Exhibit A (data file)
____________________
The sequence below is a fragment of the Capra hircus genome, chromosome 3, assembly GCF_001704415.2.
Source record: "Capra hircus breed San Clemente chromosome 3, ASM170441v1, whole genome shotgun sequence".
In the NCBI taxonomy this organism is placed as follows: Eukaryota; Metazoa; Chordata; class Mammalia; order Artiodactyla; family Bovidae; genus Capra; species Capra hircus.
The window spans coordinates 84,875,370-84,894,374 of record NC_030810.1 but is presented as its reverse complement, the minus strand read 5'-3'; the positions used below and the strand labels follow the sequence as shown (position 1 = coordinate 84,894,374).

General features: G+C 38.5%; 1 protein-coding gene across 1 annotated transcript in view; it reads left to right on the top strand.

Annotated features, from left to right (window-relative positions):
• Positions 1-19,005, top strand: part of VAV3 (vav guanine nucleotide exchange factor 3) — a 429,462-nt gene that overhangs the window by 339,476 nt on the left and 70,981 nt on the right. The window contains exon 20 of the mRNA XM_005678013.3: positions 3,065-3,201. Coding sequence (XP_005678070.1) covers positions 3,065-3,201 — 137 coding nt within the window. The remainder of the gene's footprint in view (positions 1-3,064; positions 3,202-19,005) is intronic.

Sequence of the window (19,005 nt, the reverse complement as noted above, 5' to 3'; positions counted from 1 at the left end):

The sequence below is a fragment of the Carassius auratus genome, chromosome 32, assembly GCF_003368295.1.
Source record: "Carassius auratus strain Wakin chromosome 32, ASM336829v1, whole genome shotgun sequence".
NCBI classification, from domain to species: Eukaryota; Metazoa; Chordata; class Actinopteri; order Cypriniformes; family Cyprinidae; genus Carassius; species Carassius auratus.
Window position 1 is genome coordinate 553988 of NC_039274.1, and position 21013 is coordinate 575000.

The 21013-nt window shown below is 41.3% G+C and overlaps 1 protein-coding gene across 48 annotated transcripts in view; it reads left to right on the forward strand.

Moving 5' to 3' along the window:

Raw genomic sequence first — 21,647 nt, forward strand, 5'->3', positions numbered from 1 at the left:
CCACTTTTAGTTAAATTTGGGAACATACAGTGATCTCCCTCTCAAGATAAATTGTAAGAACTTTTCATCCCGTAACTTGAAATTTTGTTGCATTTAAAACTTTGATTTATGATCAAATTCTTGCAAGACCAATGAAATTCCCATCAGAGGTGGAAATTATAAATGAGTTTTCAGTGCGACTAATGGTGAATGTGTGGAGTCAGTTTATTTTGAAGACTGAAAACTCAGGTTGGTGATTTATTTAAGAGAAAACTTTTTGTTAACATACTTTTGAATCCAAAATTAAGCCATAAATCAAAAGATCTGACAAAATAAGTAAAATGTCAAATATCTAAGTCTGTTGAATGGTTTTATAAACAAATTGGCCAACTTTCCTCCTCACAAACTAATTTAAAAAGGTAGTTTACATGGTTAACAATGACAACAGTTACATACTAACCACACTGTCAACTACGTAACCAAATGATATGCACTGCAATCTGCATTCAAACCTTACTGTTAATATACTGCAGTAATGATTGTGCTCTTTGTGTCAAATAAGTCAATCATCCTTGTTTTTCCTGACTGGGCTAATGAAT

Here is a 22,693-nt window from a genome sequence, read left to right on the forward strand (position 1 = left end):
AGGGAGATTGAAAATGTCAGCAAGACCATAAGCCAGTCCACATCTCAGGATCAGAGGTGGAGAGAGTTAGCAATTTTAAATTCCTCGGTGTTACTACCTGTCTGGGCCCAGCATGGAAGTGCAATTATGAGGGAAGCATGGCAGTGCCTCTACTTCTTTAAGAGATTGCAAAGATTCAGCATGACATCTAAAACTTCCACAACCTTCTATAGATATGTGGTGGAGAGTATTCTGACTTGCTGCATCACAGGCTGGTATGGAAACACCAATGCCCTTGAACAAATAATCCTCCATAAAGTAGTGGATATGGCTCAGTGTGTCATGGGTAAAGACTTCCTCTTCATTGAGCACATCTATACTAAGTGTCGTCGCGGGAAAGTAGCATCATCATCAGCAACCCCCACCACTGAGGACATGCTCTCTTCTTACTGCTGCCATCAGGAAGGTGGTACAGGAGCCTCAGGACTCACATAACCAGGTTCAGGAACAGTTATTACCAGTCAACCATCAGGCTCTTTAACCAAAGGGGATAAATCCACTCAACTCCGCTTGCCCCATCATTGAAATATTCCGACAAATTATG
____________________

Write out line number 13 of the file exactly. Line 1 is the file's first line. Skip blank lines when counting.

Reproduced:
The 21013-nt window shown below is 41.3% G+C and overlaps 1 protein-coding gene across 48 annotated transcripts in view; it reads left to right on the forward strand.